Sanguine over the relative ease with which some bold economic policy decisions like diesel price “deregulation” have been taken in recent weeks, finance minister P Chidambaram on Tuesday sought to place the India story aggressively before global investors as he began a four-nation tour aimed at boosting capital inflows.
In Hong Kong, Chidambaram promised more policy action in the days ahead and a relentless focus on fiscal prudence. He also hinted at a revenue strategy entailing an expansion of the tax base rather than a hike in rates and analysts saw this as a sign that Budget 2013 would be devoid of tax hikes.
Keen to avert a sovereign rating downgrade for the country, Chidambaram used the overseas platform to announce that he was aiming to introduce the Bill on goods and services tax (GST), expected to bolster the government’s revenue base, in the monsoon session of Parliament in August and get it passed by December.
On Tuesday, Standard & Poor’s issued an analysis saying a negative outlook for India has a more than 50% chance of getting confirmed.
The minister said he was “very confident” that a rating downgrade won't happen, adding that the new Cabinet Committee on Investments’ first meeting will be held by January end, with key focus on faster approvals for infrastructure projects. The FM projected a 6-7% economic growth for Asia’s third-largest economy this fiscal and 8% for 2014-15 and promised to continue with the economic policy overhaul.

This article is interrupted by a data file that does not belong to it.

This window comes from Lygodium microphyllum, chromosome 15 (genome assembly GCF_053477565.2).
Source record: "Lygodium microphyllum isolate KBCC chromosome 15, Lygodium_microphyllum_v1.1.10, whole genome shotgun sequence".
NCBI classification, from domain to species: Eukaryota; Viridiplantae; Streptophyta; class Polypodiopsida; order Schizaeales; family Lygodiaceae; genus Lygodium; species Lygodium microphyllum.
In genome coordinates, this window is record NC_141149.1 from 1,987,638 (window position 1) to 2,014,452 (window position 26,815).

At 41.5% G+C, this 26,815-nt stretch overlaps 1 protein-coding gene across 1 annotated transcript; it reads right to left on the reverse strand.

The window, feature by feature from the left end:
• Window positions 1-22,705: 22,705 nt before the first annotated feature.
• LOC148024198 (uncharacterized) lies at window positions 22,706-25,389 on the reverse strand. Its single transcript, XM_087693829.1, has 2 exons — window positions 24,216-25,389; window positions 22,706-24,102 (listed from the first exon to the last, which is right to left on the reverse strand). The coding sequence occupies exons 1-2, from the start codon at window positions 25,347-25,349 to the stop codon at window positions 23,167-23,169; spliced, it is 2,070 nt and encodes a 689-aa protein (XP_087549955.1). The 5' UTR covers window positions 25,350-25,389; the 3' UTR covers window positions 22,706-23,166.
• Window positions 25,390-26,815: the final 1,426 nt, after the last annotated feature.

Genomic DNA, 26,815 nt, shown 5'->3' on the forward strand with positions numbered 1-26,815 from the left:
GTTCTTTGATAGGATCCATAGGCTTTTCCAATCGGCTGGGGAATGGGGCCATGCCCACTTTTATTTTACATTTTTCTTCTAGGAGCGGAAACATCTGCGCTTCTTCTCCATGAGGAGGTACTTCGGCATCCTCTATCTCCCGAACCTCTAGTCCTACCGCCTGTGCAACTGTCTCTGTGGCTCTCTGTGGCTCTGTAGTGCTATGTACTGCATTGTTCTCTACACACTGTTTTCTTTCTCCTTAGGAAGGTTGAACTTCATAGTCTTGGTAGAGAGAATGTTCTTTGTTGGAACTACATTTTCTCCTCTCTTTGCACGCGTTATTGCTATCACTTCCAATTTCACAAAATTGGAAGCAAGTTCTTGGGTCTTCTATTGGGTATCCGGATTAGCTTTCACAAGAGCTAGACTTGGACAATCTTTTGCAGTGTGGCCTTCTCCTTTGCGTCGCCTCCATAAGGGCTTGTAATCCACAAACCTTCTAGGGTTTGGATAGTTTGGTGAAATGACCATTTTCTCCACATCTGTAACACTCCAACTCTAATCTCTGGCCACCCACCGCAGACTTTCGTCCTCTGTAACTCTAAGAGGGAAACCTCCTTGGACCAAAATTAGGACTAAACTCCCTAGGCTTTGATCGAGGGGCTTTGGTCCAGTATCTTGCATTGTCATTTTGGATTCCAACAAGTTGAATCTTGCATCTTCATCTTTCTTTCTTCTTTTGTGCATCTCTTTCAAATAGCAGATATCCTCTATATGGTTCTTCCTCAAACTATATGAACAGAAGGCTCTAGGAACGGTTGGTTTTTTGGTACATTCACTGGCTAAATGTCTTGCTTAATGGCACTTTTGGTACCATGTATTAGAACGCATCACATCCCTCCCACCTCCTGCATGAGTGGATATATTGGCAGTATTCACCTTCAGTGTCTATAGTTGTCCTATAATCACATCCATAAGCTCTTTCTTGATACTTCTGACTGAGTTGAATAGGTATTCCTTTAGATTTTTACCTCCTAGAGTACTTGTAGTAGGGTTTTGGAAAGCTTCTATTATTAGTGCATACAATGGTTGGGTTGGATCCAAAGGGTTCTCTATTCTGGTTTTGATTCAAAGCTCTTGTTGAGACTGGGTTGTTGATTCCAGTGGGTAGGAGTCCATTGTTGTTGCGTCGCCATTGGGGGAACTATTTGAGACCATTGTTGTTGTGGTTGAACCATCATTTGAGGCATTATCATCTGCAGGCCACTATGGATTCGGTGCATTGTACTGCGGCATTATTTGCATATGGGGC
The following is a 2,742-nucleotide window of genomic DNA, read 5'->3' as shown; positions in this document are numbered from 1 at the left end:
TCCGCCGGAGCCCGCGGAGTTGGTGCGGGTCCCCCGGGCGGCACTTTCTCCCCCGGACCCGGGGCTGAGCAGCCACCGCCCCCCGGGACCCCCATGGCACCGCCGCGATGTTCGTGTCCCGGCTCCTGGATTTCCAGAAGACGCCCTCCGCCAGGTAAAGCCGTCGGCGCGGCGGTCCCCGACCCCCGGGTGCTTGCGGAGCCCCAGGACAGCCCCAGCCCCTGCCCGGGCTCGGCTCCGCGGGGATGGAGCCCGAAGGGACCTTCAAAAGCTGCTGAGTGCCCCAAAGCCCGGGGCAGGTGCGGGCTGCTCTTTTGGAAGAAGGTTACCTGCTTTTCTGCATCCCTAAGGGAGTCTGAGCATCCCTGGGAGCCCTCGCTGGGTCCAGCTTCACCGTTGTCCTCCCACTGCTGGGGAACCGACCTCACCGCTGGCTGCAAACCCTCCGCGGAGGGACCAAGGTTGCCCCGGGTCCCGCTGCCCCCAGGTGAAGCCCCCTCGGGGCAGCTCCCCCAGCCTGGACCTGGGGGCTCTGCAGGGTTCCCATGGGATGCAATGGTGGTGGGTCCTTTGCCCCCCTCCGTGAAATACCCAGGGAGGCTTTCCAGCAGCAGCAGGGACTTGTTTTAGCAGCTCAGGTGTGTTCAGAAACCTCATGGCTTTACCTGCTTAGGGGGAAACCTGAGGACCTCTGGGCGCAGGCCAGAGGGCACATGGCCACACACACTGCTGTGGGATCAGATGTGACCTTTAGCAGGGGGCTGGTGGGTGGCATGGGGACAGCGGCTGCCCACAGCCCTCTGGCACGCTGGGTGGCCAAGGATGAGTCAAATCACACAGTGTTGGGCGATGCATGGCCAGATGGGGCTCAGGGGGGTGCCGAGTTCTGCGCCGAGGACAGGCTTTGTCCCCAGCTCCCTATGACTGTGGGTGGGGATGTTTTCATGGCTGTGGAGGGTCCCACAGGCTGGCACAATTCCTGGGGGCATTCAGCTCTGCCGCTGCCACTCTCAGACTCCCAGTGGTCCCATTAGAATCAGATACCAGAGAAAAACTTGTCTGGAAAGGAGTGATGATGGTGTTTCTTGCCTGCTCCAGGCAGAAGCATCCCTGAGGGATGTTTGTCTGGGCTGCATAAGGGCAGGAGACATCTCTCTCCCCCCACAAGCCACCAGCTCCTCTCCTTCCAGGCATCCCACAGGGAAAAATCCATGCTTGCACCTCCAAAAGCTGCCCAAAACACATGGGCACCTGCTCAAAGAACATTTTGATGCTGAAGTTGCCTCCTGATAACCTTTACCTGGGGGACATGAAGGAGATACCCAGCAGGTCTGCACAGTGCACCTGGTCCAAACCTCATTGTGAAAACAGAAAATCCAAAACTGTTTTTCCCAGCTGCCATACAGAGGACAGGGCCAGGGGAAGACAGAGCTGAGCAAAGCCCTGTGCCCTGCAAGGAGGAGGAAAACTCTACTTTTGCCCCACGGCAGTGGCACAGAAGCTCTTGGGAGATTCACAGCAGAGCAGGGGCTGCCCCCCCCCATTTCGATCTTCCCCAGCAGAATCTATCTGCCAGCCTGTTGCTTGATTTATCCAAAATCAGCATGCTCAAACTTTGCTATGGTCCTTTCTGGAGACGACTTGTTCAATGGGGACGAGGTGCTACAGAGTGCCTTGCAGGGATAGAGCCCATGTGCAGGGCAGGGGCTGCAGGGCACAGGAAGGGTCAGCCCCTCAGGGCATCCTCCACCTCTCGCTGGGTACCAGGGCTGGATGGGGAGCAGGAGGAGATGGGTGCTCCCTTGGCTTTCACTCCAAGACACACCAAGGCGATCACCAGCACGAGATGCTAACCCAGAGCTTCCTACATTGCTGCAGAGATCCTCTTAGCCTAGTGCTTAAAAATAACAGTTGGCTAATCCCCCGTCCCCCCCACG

The minister’s visit to Hong Kong, Singapore, London and Frankfurt marks the beginning of New Delhi’s plank of dispatching Cabinet ministers across the world to directly explain to the key figures in global financial centres about the reform measures the country has recently adopted to restore investor confidence. Chidambaram will later visit New York and Dubai. India needs capital inflows to bridge a current account deficit that has swelled to a record $22.31 billion or 5.4% of the GDP in the quarter ended September 30.
Even as Chidambaram told investors in Hong Kong that the General Anti-Avoidance Rules or GAAR that unnerved investors earlier in the year had been efficiently handled